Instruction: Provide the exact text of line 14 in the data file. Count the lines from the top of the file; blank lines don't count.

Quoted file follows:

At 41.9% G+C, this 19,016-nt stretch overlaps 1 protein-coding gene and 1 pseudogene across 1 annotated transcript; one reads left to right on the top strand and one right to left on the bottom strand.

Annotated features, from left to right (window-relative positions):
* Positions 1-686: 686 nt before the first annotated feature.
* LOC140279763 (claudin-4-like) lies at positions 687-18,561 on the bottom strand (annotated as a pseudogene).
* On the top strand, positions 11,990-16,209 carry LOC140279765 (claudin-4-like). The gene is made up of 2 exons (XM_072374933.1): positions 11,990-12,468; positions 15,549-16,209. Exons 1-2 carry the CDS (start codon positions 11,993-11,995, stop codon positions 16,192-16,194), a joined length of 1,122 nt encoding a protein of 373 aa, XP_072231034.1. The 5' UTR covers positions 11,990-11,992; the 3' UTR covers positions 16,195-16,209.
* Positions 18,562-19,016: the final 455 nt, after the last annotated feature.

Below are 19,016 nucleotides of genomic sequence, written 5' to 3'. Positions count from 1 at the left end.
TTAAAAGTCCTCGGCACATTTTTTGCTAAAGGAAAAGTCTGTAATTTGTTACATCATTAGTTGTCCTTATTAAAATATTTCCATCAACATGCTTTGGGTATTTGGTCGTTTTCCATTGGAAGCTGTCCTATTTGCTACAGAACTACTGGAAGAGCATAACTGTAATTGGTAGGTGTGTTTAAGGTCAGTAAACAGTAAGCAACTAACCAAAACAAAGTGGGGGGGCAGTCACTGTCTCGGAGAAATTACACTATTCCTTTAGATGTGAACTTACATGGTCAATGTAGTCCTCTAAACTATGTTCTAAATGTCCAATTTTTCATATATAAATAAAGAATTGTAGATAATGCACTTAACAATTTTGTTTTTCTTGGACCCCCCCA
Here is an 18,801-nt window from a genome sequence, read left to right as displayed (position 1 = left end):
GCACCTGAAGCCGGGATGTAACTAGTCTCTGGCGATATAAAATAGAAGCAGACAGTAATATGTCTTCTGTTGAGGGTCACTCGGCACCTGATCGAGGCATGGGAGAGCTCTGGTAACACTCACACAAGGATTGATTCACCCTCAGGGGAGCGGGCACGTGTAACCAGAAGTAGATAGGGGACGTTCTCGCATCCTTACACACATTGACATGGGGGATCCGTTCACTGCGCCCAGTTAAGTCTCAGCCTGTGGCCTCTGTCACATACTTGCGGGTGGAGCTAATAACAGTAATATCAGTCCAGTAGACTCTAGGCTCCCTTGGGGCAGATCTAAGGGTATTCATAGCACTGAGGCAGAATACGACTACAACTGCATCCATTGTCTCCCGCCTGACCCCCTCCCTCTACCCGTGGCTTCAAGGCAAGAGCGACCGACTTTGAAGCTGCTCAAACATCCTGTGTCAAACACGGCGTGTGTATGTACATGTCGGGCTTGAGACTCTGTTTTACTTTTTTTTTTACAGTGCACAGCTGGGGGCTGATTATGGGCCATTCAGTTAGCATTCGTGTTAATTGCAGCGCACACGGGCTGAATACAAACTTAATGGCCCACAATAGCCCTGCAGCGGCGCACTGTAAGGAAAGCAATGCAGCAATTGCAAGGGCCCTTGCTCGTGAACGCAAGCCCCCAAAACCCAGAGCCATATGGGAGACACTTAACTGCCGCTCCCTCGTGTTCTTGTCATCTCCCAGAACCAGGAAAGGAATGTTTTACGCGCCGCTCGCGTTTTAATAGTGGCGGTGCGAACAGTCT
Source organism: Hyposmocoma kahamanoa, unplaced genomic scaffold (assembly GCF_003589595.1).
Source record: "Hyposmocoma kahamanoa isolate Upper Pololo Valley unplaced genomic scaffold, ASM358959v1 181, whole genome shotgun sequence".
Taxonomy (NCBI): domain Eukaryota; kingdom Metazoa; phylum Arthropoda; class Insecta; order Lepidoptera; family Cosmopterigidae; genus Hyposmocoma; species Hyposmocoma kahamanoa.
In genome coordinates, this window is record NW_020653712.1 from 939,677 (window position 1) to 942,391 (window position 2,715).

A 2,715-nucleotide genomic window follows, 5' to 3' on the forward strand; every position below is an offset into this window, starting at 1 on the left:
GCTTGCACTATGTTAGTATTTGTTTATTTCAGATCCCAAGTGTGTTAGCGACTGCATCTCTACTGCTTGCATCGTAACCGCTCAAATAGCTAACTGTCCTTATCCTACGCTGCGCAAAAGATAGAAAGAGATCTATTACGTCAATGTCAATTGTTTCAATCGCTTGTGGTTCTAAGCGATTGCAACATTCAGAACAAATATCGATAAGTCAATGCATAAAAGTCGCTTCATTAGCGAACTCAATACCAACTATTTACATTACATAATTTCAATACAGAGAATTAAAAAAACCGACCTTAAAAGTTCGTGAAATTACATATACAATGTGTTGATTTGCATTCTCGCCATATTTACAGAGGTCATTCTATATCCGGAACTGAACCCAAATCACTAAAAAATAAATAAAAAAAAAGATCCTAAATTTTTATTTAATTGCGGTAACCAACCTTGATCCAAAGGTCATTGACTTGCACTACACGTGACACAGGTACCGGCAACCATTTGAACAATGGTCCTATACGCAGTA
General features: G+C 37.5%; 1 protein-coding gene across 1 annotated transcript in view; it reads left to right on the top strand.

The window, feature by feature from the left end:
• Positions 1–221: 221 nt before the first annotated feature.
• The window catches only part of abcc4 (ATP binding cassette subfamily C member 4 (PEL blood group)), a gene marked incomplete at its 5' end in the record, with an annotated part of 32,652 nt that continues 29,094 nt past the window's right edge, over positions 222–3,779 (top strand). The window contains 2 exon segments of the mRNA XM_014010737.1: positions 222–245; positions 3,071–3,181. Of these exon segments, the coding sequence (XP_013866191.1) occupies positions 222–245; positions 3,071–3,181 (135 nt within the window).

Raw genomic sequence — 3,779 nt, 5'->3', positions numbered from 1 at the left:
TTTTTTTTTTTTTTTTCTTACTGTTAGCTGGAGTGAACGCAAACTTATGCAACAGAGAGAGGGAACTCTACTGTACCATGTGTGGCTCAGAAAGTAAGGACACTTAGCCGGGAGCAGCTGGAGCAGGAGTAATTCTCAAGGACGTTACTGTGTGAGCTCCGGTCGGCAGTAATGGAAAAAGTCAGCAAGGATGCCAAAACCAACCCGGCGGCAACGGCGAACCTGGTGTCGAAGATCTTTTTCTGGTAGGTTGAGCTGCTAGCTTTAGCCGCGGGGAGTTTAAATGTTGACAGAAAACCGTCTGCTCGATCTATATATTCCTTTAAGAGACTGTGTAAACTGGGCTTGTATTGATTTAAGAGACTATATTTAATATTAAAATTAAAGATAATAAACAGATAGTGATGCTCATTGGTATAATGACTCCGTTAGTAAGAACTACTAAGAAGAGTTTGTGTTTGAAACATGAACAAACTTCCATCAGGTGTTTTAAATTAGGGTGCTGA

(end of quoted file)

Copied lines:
In genome coordinates, this window is record NW_020653712.1 from 939,677 (window position 1) to 942,391 (window position 2,715).